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Working with the Professionals

Updated: Apr 4, 2023

How to Learn, Challenge, Teach, and Partner with Teachers, Doctors, and More

As parents, our relationship with teachers, doctors, and others can be precarious. It is perhaps further illuminated as parents of kids or adults with Down syndrome.

As in all cases, we lean on the expertise of teachers and doctors. After all, they've gone to school and have years of experience to qualify them as professionals. Our loved ones with Down syndrome will especially need these services.


People with Down syndrome will likely be engaged with teachers or therapists within weeks of birth. This can help our babies make significant strides in fine and gross motor skills, communication, eating, and social interaction. Later, whether we opt for mainstream education, a life skills path, or a combination, the teacher(s) will be the first line in developing more advanced skills and knowledge. Especially for people with Down syndrome their capacity to learn, albeit at a slower pace, through formal education can continue well beyond high school. In fact, many studies show if formal education stops abruptly when high school ends, such a cliff can result in stagnating plateaus and Regression syndrome, where skills and self-esteem slide backward. So continued education through homeschooling-type initiatives, day programs, or inclusive college programs is vital to their continued development, confidence, and community inclusion.

Many teachers are like angels. They dedicate their days (and nights) to educating our kids. They have the best intentions as they expand the minds of all our kids and help mold them into the people they will become.

We've had the good fortune of having many wonderful teachers at public school, religious school, and post-high school day programs that have made an indelible impression on our daughter, Gwendolyn. When she struggled with the upheaval of moving to England, teachers were so accommodating and comforting in helping Gwendolyn feel at home.

We have had the rare occasion where a school administrator was too focused on the paperwork and rules and regulations, as well as a speech therapist early on who declared Gwendolyn would likely never be verbal. What the therapist didn't know is Gwendolyn talked a lot at that stage, replaying the day's events with her dolls when she got home. Unfortunately, they had not developed the chemistry together for Gwendolyn to feel comfortable sharing her communication styles with her therapist. Ensure your teachers are investing the time to connect.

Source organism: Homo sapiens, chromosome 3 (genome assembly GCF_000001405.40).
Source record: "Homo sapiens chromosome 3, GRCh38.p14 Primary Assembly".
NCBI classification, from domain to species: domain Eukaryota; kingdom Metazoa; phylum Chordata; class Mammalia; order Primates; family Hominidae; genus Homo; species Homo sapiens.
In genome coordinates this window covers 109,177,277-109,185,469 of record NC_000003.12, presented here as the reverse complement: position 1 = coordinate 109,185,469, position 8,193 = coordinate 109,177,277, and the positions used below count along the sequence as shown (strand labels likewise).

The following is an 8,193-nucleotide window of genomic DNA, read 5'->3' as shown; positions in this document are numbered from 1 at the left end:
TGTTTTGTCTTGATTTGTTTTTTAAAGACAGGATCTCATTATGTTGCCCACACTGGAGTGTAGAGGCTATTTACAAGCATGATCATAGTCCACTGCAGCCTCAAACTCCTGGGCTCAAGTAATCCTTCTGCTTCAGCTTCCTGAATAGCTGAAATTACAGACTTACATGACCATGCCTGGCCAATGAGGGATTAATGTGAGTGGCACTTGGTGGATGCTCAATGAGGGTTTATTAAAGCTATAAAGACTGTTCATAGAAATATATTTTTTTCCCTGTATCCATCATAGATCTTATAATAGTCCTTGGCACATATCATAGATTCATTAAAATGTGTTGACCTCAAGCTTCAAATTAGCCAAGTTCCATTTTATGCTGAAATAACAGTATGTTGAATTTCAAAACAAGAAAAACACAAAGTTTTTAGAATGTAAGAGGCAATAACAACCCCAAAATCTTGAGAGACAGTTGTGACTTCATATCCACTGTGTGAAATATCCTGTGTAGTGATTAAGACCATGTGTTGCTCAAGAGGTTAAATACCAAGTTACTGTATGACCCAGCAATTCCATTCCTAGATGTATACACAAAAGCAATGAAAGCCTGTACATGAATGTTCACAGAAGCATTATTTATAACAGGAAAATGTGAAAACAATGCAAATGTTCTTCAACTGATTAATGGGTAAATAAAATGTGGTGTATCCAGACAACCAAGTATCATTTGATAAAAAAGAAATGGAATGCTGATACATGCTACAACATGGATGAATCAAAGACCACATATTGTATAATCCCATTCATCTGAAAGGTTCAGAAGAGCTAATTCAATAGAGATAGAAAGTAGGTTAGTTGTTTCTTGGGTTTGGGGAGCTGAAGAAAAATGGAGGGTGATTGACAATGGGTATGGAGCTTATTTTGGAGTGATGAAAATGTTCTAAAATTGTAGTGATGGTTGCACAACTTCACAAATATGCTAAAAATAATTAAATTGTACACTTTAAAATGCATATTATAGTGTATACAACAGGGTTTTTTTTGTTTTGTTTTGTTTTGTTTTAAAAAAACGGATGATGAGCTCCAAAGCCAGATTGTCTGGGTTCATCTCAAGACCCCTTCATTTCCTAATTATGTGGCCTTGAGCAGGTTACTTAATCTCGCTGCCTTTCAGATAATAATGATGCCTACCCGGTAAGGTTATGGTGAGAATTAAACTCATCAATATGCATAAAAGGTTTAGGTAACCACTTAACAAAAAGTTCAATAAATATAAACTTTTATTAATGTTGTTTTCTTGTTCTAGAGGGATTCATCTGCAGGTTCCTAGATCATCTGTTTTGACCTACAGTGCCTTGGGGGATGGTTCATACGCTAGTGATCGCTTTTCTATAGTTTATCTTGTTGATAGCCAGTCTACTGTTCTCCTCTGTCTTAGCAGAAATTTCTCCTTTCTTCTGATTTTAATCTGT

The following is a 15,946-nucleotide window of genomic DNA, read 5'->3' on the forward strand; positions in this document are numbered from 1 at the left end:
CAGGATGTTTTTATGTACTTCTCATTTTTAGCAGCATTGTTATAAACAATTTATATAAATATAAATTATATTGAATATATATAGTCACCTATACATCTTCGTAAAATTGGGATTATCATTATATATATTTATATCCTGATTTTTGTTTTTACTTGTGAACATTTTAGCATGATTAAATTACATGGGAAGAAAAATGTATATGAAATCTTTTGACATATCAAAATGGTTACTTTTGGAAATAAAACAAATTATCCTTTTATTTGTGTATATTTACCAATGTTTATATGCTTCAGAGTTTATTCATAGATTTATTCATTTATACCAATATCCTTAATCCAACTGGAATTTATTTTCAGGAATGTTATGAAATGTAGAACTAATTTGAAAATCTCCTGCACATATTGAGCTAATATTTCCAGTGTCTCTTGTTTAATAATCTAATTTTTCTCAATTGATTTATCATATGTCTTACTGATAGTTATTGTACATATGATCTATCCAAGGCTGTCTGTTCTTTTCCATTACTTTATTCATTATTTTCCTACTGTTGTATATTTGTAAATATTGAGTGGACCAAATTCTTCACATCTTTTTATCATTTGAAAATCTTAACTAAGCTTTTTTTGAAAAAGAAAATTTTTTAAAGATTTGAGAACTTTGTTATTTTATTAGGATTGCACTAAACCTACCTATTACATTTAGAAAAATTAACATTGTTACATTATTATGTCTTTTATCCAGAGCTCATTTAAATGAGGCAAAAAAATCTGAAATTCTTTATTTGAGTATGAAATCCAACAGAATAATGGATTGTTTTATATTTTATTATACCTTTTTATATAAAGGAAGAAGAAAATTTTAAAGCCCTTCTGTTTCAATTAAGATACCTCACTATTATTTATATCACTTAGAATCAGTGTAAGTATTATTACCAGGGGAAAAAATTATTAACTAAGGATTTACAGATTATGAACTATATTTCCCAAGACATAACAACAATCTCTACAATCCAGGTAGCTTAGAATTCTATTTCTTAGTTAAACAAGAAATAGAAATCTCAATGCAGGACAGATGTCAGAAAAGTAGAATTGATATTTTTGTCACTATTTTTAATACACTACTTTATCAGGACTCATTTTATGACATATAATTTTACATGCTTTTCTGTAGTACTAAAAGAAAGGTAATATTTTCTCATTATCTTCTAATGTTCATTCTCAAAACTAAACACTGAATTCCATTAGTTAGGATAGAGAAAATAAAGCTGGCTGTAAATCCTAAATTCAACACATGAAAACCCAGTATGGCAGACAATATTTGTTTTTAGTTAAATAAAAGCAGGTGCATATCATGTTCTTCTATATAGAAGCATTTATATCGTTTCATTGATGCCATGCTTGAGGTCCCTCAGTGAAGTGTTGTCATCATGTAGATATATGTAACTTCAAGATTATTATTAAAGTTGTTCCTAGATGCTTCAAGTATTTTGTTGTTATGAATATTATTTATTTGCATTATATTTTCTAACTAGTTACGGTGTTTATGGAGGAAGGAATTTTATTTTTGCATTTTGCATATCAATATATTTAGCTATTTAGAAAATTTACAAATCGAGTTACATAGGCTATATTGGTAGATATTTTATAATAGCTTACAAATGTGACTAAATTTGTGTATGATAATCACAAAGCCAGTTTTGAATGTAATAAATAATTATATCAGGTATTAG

Throughout their lives, people with Down syndrome will face many health challenges. It is just part of their journey. Some have severe issues at birth which must be addressed, others tangle with the high propensity of obesity, sleep apnea, and hypothyroidism as they become adolescents. Nearly all confront mental health issues as they seek to understand the world around them and their own thoughts and dreams, often with somewhat limited communication skills. And finally, the prevalence of Alzheimer's disease amongst those with Down syndrome (95% of people with Down syndrome by age 60 vs. 12% of the general public) prompts the need for lifelong physical and mental health management and planning. Various doctors are certainly our guides along this journey.

Gwendolyn was fortunate to avoid the cardio and gastro issues many babies with Down syndrome must confront, but she has been managing most of the adult health issues noted above. From school doctors to primary care physicians and specialists, most have been vital in helping her progress.


There are several other professionals our loved ones with Down syndrome meet ranging from occupational therapists to psychologists, nutritionists, camp counselors, and financial planners. Each brings unique expertise to help our self-advocates achieve healthy and fulfilling lives.

What They Need to Know

I generally believe in the good intentions of people. Certainly, regarding doctors and teachers, I'm sure they all share a calling to help others. However, as we can all attest, some are graced with better 'bedside manners' than others. Some have been trained to teach and care for people with intellectual/developmental disabilities. Some have the patience of Job. Others, not so much.

Here are some common traits of the best professionals:

  1. Listen to the person with Down syndrome.

  2. Direct your questions first to the individual with Down syndrome.

  3. Be patient. Ask different questions and wait for an answer: reword or break down your question. Consider alternative ways of communicating (visual or technological). Meet them where they are.

  4. Learn about Down syndrome. Understand learning styles or common health issues.

  5. Consider that all learning issues, medical problems, or behavioral issues are not because of Down syndrome. Don't be quick to attribute everything to the extra chromosome.

What We Can Do